World Pulses Day (10th February) is a designated United Nations global event to recognise the importance of pulses (chickpeas, dry beans, lentils, dry peas and lupins among others) as a global food. Together with partners across Europe and the world, scientists at the James Hutton Institute are at the forefront of research into the exciting possibilities of pulses to feed the world in a sustainable way.

Pulses have a low carbon footprint because they require no nitrogen fertiliser, which can result in less greenhouse gas emissions and less water pollution from crop production. They enrich soil health, leaving nutrients behind and supporting healthy and diverse farm systems. These crops are also water-savvy: they can grow and yield on relatively little water, which makes them ideal for drought-prone areas. Plus, they make great food and drink too!

“The fascinating possibilities offered by pulses are the subject of close study by scientists at the James Hutton Institute, from their use in health foods for humans and animals to novel uses”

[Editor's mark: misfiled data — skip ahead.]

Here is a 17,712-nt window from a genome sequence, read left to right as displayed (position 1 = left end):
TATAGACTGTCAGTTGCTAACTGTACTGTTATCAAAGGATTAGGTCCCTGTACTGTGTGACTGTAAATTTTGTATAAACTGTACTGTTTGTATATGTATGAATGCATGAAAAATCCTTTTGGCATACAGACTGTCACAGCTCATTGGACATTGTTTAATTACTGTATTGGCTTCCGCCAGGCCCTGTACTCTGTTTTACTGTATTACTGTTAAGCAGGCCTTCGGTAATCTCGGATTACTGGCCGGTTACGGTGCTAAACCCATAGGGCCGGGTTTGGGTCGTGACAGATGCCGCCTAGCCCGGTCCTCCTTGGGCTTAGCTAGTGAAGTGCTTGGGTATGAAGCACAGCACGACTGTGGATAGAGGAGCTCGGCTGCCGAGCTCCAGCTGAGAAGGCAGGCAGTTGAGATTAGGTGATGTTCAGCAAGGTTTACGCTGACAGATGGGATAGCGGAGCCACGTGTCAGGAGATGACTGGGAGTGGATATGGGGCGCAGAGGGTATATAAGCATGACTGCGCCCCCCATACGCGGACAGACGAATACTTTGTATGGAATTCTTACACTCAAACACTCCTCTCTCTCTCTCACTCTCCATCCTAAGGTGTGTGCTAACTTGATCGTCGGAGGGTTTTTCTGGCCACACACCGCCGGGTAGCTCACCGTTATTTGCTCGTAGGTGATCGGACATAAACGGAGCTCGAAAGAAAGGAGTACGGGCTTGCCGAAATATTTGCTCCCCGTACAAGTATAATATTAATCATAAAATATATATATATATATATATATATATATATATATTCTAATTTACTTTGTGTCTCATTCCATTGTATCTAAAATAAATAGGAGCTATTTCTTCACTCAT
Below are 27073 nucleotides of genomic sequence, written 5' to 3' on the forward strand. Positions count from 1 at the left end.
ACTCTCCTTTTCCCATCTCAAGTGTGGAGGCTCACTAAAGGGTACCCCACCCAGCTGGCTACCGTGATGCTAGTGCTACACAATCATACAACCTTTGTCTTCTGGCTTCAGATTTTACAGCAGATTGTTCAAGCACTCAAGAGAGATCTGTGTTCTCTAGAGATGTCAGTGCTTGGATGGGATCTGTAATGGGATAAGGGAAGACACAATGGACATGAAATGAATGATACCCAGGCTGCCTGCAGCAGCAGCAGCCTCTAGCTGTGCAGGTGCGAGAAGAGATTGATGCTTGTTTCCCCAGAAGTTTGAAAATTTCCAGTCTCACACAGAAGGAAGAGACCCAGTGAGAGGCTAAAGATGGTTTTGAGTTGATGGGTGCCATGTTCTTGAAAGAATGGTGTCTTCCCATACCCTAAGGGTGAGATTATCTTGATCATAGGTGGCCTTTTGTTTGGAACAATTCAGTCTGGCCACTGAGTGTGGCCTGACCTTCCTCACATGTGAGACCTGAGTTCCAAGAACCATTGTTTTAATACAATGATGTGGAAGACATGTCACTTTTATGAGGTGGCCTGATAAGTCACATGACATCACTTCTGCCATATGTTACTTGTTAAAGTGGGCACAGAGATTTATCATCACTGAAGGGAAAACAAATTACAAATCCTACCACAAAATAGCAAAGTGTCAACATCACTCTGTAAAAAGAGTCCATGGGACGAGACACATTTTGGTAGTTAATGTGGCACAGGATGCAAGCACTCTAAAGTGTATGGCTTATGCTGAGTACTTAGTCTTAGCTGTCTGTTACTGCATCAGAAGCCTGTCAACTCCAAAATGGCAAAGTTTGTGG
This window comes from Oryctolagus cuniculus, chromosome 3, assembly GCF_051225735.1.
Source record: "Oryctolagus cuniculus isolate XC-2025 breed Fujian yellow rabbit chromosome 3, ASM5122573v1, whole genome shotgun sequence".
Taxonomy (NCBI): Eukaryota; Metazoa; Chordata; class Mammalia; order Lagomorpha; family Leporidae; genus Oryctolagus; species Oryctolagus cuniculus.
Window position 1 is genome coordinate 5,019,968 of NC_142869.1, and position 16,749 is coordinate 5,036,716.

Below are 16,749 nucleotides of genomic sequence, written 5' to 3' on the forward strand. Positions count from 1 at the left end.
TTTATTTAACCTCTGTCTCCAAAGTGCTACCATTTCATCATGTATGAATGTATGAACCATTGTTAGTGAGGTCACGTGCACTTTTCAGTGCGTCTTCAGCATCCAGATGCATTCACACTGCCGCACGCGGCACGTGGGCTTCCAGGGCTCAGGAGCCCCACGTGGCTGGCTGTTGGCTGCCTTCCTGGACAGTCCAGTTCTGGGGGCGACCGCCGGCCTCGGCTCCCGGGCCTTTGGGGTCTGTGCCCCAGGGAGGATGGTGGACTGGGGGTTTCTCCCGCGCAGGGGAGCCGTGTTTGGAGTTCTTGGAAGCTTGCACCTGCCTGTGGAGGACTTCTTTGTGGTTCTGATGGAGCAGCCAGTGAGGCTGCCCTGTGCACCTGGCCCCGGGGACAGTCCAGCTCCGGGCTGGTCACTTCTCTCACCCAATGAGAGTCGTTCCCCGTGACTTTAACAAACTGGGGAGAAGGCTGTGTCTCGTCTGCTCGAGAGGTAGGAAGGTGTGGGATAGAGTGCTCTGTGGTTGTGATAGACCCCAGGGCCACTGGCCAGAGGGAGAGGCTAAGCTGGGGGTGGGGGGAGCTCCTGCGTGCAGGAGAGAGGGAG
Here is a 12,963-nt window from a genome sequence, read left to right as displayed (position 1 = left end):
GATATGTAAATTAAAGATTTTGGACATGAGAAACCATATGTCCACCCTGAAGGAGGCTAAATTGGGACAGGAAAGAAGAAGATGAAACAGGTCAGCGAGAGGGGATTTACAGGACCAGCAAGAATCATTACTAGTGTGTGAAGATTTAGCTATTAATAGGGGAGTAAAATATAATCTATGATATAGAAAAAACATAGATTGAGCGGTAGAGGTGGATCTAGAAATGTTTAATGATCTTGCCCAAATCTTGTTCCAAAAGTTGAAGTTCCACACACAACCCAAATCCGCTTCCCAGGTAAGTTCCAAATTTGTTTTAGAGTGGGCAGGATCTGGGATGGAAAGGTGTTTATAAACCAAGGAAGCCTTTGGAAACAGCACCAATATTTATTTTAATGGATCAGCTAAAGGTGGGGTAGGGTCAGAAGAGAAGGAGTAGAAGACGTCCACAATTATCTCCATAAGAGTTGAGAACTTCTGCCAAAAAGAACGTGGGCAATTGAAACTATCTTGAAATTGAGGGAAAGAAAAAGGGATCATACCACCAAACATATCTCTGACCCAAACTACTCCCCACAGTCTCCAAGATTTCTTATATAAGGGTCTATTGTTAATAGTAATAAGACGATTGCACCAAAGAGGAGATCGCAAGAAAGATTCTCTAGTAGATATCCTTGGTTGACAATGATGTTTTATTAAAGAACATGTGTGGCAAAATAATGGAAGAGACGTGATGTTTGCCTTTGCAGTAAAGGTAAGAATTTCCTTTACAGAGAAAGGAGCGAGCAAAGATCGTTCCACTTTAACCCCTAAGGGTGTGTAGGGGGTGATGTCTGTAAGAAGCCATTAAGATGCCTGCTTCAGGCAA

Dr Pete Iannetta, from the James Hutton Institute’s Ecological Sciences group and coordinator of the project TRansition paths to sUstainable legume-based systems in Europe (TRUE) research project, said: “Pulses such as faba beans are high in starch as well as protein, essential minerals like iron, zinc and magnesium, and are gluten-free. Their consumption helps promote low glycemic index, offsetting diabetes, and can safeguard good cardiovascular function.

“They foster sustainable food production, as they require no nitrogen-based fertiliser. Pulses can access (or ‘fix’) atmospheric nitrogen into biologically useful forms, an ability they derive from a unique symbiosis with a certain type of soil bacteria found in their roots.

“Some of the fascinating possibilities offered by pulses are the subject of close study by scientists at the James Hutton Institute, from their use in health foods for humans and animals to novel uses, and consumption of homegrown legumes and products derived from them, such as clover-grass fed beef, is critical to help support truly sustainable cropped systems and crop-rotations nationally.”

World Pulses Day has been proclaimed by the United Nations on February 10 of each year since 2019 by the General Assembly of the United Nations on December 20, 2018. This celebration is a recognition of the decisive role that pulses can play in achieving the comprehensive, far-reaching and people-centred set of universal and transformative goals and targets of the United Nations’ 2030 Agenda for Sustainable Development.